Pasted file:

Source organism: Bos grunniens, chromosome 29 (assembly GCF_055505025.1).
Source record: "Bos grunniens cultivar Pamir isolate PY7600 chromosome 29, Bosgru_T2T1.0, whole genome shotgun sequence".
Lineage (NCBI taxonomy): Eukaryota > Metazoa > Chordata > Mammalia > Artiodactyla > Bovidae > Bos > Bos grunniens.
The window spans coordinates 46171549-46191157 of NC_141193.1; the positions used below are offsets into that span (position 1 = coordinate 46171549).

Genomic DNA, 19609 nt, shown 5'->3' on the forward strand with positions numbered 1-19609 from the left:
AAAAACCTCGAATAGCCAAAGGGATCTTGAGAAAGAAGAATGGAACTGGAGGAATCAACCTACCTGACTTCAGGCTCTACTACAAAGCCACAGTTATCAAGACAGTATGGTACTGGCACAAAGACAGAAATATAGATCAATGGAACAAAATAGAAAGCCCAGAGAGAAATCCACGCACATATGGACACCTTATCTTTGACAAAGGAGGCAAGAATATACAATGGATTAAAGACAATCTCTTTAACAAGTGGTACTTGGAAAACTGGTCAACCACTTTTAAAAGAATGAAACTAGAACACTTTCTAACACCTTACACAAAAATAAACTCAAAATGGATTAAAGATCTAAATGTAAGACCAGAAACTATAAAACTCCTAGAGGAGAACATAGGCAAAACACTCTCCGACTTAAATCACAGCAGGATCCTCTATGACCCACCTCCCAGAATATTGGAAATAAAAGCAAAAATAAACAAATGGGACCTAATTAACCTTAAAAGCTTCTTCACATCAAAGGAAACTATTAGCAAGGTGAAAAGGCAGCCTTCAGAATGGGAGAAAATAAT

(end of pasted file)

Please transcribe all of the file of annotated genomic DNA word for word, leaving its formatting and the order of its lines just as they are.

Source organism: Bos grunniens, chromosome 29 (assembly GCF_055505025.1).
Source record: "Bos grunniens cultivar Pamir isolate PY7600 chromosome 29, Bosgru_T2T1.0, whole genome shotgun sequence".
Lineage (NCBI taxonomy): Eukaryota > Metazoa > Chordata > Mammalia > Artiodactyla > Bovidae > Bos > Bos grunniens.
The window spans coordinates 46171549-46191157 of NC_141193.1; the positions used below are offsets into that span (position 1 = coordinate 46171549).

Genomic DNA, 19609 nt, shown 5'->3' on the forward strand with positions numbered 1-19609 from the left:
AAAAACCTCGAATAGCCAAAGGGATCTTGAGAAAGAAGAATGGAACTGGAGGAATCAACCTACCTGACTTCAGGCTCTACTACAAAGCCACAGTTATCAAGACAGTATGGTACTGGCACAAAGACAGAAATATAGATCAATGGAACAAAATAGAAAGCCCAGAGAGAAATCCACGCACATATGGACACCTTATCTTTGACAAAGGAGGCAAGAATATACAATGGATTAAAGACAATCTCTTTAACAAGTGGTACTTGGAAAACTGGTCAACCACTTTTAAAAGAATGAAACTAGAACACTTTCTAACACCTTACACAAAAATAAACTCAAAATGGATTAAAGATCTAAATGTAAGACCAGAAACTATAAAACTCCTAGAGGAGAACATAGGCAAAACACTCTCCGACTTAAATCACAGCAGGATCCTCTATGACCCACCTCCCAGAATATTGGAAATAAAAGCAAAAATAAACAAATGGGACCTAATTAACCTTAAAAGCTTCTTCACATCAAAGGAAACTATTAGCAAGGTGAAAAGGCAGCCTTCAGAATGGGAGAAAATAAT